Look it up.
 

sawyerloggingon

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This may indeed have something to do with it. But since that time, we have seen a global increase in demand, mainly China and India. We have seen no substantial increase in production and no increase at all in competition. Increase demand, decrease competition which decreases supply and well, the consumer takes one in the shorts.

If all other factors had not changed and only what you are saying changed, then it would be easy to believe in your single cause theory. However, we have a complex system in which many variables have changed, so we cannot isolate a single variable as the sole cause.

If you want to make us believe that only Obama's policy is the difference, then show all variables/factors that relate to the price of gas and show that it is the only thing that can cause it.

Hell, if Obama would shut down the EPA silliness, we would get somewhere between a %20-50% increase in fuel mileage, that kind of decrease of demand over a 6 month period would bottom out gas prices. Not likely to happen though.

Actually production of oil has increased world wide to the point where OPEC is suffering. There is a lot of oil but there is also a lot of dollars that are worth less. We are awash in oil but the price keeps going up as the dollar goes down.





OPEC would need to cut production sometime in the second half of 2013 or early 2014 to stave off "a large drop in prices," Kuwait's leading bank said in a report over the weekend.

In its latest economic bulletin, released late Sunday, the National Bank of Kuwait laid out three price scenarios for the remainder of 2013, each of which could result in OPEC cutting production "to prevent prices from falling too far below the organization's unofficial $100/barrel target level." But the bank did not estimate how much output OPEC would have to cut or how much global crude oil prices would fall if it failed to act.

The scenarios are based on modest demand growth and increased output by non-OPEC countries, the bank said.


OPEC must cut crude output to prevent sharp price drop in coming months: Kuwait bank - Oil | Platts News Article & Story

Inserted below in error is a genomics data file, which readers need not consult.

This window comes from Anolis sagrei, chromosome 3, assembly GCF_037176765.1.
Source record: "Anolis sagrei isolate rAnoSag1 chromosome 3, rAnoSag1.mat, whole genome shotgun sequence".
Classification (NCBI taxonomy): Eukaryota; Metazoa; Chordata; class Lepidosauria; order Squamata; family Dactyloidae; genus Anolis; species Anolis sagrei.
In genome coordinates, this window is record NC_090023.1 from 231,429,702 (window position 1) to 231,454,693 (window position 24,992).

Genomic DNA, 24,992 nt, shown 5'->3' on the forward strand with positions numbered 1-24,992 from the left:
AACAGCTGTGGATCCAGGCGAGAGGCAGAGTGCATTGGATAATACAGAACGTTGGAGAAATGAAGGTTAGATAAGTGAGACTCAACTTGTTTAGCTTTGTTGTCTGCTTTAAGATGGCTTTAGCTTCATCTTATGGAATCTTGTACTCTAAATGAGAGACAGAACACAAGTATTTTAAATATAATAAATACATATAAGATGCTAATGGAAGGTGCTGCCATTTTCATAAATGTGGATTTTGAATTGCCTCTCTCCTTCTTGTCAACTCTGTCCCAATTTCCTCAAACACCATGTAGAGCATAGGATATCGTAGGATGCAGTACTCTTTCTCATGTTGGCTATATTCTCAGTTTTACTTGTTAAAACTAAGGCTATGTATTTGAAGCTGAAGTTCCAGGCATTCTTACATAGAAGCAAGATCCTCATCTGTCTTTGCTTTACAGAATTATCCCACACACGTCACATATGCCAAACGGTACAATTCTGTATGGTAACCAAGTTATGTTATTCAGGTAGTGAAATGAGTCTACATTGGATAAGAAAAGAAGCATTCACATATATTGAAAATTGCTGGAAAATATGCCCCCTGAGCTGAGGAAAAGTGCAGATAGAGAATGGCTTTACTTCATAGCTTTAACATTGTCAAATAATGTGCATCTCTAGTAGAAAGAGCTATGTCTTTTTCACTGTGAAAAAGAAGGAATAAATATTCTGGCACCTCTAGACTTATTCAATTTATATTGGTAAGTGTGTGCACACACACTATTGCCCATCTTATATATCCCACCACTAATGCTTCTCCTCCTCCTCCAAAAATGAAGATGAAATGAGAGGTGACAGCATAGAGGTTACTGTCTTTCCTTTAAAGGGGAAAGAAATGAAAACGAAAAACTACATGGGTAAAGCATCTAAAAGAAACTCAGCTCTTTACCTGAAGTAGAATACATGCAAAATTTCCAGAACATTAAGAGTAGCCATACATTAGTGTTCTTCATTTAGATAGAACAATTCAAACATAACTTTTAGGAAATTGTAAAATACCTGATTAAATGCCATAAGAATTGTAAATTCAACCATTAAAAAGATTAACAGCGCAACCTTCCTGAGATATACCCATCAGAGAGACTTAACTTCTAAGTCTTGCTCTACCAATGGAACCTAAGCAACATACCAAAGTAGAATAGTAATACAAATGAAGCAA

radioman

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there is even talk of discontinuing the US dollar as the petro dollar.
-------------------------
What would that mean?
Suppose oil costs 100 euros and 130 US dollars.
If the dollar was not used as the petro dollar and was replaced with the Euro, what would change?
Idontgeddit..........:confused:
 

sawyerloggingon

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-------------------------
What would that mean?
Suppose oil costs 100 euros and 130 US dollars.
If the dollar was not used as the petro dollar and was replaced with the Euro, what would change?
Idontgeddit..........:confused:

Actually China is lobbying hard to be the petro dollar
 

imagep

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I'm complaining because gas is artificially high due to Obama's fiscal policy of quantitative easing. ...

Then what was the excuse when Bush was prez? Look back this date 5 years ago, when Bush was Prez, and you will find that oil and gas were both higher than they are today.

You are making a bogus argument. It has much more to do with supply and demand.
 

sawyerloggingon

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Then what was the excuse when Bush was prez? Look back this date 5 years ago, when Bush was Prez, and you will find that oil and gas were both higher than they are today.

You are making a bogus argument. It has much more to do with supply and demand.[/QUOTE]

From post # 20


OPEC would need to cut production sometime in the second half of 2013 or early 2014 to stave off "a large drop in prices," Kuwait's leading bank said in a report over the weekend.

In its latest economic bulletin, released late Sunday, the National Bank of Kuwait laid out three price scenarios for the remainder of 2013, each of which could result in OPEC cutting production "to prevent prices from falling too far below the organization's unofficial $100/barrel target level." But the bank did not estimate how much output OPEC would have to cut or how much global crude oil prices would fall if it failed to act.

The scenarios are based on modest demand growth and increased output by non-OPEC countries, the bank said.